The operation is performed chiefly for tumor of the left colon or a complication of diverticulitis.
Tumors of the left colon are frequently of the stenosing type. Patients with this condition often come to the surgeon with symptoms of impending intestinal obstruction.
When obstruction is not complete, the bowel can best be prepared over a period of days by oral administration of the appropriate cathartics and a clear liquid diet for the last 48 hours. The frequency with which cathartics and cleansing agents are administered will vary depending upon the amount of obstruction. The level and nature of the obstruction may be confirmed by barium enema; however, colonoscopy allows biopsy for pathologic identification, identification and removal of additional lesions such as polyps, and potential evaluation of the proximal colon. In the presence of total obstruction, a nasogastric tube is passed for decompression and the colon is emptied from below with enemas. Evaluation of the distal colon with colonoscopy is valuable and a virtual colonoscopy may be obtained with special CT imaging to evaluate the proximal colon. A baseline carcinoembryonic antigen (CEA) blood test is obtained. If this and enzymatic liver function tests are elevated, CT or imaging scans of the abdomen and liver may be obtained to evaluate metastatic spread. Perioperative antibiotics are given. A Foley catheter is inserted after induction of anesthesia.
General anesthesia is preferred.
The patient is placed in a comfortable supine position and rotated slightly toward the operator. A slight Trendelenburg position may be used, although it can rarely lead to lower extremity compartment syndrome. If the colon tumor or process is in the lower left colon or sigmoid region, most surgeons will position the patient in a modified lithotomy manner using Allen stirrups supporting the knees and ankles. This will allow for prepping and draping of the rectal region for potential passage of an EEA stapling device. The legs are spread and the knees elevated sufficiently to provide this access to the rectum but not so high or wide as to interfere with the abdominal portion of the operation. If there is any doubt as to the locations, lithotomy position is recommended.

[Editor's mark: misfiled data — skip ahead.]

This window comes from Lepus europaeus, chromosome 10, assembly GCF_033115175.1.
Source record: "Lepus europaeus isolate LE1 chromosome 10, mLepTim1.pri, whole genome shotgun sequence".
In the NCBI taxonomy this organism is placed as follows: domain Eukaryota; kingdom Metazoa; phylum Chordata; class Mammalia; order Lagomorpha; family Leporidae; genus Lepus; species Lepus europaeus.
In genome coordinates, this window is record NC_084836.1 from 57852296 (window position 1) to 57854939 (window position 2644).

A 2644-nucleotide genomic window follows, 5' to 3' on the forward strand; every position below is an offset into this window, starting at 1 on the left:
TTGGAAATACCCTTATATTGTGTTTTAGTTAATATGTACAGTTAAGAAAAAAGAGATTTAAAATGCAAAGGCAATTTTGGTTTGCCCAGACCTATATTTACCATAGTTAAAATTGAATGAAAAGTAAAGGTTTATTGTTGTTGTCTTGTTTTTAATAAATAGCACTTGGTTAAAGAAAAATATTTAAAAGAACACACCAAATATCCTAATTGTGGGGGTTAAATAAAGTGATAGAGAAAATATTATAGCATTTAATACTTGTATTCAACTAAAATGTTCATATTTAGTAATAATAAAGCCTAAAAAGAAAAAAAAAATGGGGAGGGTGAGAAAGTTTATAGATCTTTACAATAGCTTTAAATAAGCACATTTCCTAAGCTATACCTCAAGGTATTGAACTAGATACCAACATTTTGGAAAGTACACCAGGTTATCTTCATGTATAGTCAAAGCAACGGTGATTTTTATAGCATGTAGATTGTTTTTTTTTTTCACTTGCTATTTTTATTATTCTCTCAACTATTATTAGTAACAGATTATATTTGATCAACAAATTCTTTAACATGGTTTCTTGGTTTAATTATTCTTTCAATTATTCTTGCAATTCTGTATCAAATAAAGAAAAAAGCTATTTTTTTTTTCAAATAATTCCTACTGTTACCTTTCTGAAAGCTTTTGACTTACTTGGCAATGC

The skin is prepared in the routine manner.
The operator stands on the patient's left side. A liberal midline incision is made centered below the level of the umbilicus. The liver as well as other possible sites for metastasis are explored. The small intestines are then packed away medially with warm, moist packs. A pack is placed toward the pelvis and another along the lateral wall up to the spleen.
Precautions against possible spread of the tumor should include limited manipulation of the growth. As soon as possible, the tumor should be covered with gauze and its major blood supply clamped.
With the bowel at the point of the lesion held in the left hand, the lateral peritoneal reflection of the mesocolon is incised close to the bowel except in the region of the tumor over as wide an area as seems essential for its free mobilization (Figure 1). Following this, the bowel is retracted toward the midline and the mesentery is freed from the posterior abdominal wall by blunt gauze dissection. Troublesome bleeding may occur if the left spermatic or ovarian vein is torn and not ligated. The left ureter is identified because it must not be drawn up with the mesentery of the intestine and accidentally divided. A fan-shaped incision of sufficient size is made so that the entire left colic artery and vein down to their origins can be removed in order to maximize removal of regional lymph nodes (Figure 2). Some surgeons perform this division as soon as possible to minimize angiolymphatic spread of tumor from manipulation and traction of the specimen. In this technique, originally called “no touch,” it is essential that the surgeons have already identified the left ureter as well as the inferior mesenteric and sigmoid vessels (see Anatomy Plate 3, Vessels 8 and 9). At least 10 cm of margin from the gross border on either side of the lesion should be allowed. The contents of the clamps applied to the mesentery are tied. The mesenteric border of the bowel at the proposed site of resection is cleared of mesenteric fat in preparation for the anastomosis (Figure 3).